Laura Seitz, Deseret News
Related list: 10 memorable stories covered by Bruce Lindsay
SALT LAKE CITY — After a 38-year career in broadcasting, award-winning KSL news anchor Bruce Lindsay has signed off for his last time.
Lindsay, 61, anchored his final show at 10 p.m. Wednesday, ushering out decades of meticulously produced reports and newscasts which ultimately defined him and his craft.
"Life comes at you fast," Lindsay told colleagues during a farewell gathering Wednesday.
After seeing clips and bloopers from his time spent at KSL — aired in the days leading up to his last at KSL — the broadcasting icon admitted he didn't appreciate "every wonderful minute" as much as he should have along the way.
"I have been richly blessed by my association with all of you."
The emotional send-off was filled with words of thanks from Lindsay, and respect from his colleagues and friends earned from years of rigorous mentoring and hard work, and the broadcaster's dedicated passion for storytelling.
"To this day I struggle to write a piece of copy that Bruce will read word-for-word on the air," fellow KSL anchor and reporter Keith McCord said, joking about Lindsay's meticulous attention to detail.
KSL's Carole Mikita, another fellow anchor and broadcast journalist, said the two "laughed as much as we worked," telling her long-time friend and colleague, "there is no one in this market who doesn't believe you are the best."
Lindsay isn't planning on taking it slow upon retiring from KSL. In July, he and his wife, Shari, and their son Rob, will head to Australia where Lindsay will serve as president of the Australia Perth Mission for The Church of Jesus Christ of Latter-day Saints.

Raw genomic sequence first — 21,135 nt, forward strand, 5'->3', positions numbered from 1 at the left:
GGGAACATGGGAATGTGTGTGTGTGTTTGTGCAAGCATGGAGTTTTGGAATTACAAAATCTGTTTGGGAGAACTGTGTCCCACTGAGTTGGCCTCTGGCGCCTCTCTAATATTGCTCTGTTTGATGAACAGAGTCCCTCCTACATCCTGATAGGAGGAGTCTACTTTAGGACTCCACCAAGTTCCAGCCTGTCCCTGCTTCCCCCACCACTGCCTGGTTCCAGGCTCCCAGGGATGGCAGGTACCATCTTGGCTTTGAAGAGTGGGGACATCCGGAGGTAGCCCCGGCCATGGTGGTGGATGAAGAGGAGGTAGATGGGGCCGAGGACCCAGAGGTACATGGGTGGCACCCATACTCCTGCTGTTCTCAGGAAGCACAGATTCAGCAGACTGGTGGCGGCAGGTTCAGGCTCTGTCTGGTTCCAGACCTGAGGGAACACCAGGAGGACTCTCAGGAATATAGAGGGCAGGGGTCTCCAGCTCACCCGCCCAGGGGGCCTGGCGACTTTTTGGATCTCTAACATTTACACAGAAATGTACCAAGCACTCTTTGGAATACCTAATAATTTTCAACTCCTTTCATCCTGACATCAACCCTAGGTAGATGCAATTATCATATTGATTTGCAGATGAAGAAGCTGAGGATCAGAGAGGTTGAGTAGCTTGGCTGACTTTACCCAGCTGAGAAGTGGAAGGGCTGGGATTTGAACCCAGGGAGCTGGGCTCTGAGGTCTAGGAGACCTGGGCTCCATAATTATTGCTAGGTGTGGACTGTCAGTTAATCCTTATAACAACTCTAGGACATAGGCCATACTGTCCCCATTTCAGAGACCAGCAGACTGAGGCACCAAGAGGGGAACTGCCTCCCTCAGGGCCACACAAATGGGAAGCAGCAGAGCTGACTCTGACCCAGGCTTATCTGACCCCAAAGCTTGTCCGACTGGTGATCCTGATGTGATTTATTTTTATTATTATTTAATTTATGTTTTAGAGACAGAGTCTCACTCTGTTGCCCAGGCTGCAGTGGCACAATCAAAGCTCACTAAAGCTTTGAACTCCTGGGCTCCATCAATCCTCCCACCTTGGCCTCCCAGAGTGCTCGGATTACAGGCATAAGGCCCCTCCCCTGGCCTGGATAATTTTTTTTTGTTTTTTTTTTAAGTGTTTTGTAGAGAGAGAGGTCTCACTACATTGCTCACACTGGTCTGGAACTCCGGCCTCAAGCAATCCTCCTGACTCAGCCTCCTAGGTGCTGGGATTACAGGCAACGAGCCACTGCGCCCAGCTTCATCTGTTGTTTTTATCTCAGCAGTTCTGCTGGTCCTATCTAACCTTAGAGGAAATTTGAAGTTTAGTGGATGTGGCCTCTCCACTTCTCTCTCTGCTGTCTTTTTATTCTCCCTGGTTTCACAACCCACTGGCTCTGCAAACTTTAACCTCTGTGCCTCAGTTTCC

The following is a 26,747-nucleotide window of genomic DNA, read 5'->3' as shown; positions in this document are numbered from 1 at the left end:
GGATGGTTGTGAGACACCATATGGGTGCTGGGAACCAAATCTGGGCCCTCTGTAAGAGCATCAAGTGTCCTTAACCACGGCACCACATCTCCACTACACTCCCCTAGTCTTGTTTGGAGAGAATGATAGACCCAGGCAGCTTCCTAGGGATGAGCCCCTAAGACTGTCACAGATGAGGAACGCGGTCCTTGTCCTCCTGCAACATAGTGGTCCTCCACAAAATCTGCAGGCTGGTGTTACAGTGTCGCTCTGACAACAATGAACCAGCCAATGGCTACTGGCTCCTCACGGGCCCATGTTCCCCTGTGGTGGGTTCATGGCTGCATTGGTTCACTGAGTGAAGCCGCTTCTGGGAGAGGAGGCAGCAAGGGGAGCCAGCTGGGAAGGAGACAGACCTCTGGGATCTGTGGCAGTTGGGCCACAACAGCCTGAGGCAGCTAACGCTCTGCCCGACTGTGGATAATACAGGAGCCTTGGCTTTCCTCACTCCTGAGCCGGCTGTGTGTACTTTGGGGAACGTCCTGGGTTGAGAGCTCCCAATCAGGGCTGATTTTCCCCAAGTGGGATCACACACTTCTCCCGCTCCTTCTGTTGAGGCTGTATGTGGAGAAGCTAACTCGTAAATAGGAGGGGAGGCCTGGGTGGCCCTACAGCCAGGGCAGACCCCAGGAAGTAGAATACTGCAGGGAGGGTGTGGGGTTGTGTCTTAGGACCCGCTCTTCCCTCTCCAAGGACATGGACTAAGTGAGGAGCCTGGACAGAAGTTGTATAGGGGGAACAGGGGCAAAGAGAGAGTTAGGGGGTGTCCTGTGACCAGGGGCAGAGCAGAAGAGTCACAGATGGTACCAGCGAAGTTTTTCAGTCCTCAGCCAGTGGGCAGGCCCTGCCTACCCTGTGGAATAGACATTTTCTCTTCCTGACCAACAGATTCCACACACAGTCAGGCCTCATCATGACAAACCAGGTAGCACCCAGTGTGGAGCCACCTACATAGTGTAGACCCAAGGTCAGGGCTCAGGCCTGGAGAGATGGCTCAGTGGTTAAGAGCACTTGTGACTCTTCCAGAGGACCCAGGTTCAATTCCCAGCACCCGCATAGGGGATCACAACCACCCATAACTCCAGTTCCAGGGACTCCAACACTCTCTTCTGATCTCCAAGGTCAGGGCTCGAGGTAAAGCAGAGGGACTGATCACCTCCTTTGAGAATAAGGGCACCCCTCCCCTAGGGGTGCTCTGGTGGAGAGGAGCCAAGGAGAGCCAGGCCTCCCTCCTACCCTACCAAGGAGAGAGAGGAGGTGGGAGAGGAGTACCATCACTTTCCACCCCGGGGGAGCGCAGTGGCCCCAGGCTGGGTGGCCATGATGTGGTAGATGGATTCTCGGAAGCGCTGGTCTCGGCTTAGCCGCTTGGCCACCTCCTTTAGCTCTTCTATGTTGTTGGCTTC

Deanie Wimmer, Lindsay's co-anchor on various shows for the last 12 years, said she is happy for him, but sad for those he is leaving behind.
"Bruce is moving on to something exciting for him, a challenge, and something he is looking forward to," she said. "I can't help but feel happy for him." She said the two have talked about his retirement since it was announced in January, but its arrival is "surreal."
"I've sat next to him every night. I can anticipate the changes he will make in the newscast and I know how he is going to react to things," Wimmer said. "I can hear him read over the scripts and I pass over my chocolate to his desk. It's going to be a tough spot to fill."
Lindsay has worked as KSL's lead anchor for much of his tenure at the station and has left an impression that is "impossible to replace," said Tanya Vea, executive vice president of news and cross platform development for KSL.
"He is the consummate professional, who was never interested in being the star himself, yet became an institution in this market," she said. "And you can't replace that."
Vea credits Lindsay for years of hard-earned trust in the market, as he stayed with KSL even when others courted him. Lindsay did leave KSL for a short time to work in Los Angeles after his start in the Salt Lake City market in 1974.
"When you think of KSL, there are certain things you think of and Bruce Lindsay is one of them," Vea said. "The impact he's had is not just on the station, but on the community and on broadcasting in this market. He is the face of this station."
Bob Evans, an anchor for a competing Fox News local affiliate, called Lindsay "the Godfather or patriarch of local TV news."
"He is the epitome of a TV journalist," Evans said of Lindsay. "I've always looked up to him and enjoyed his work."
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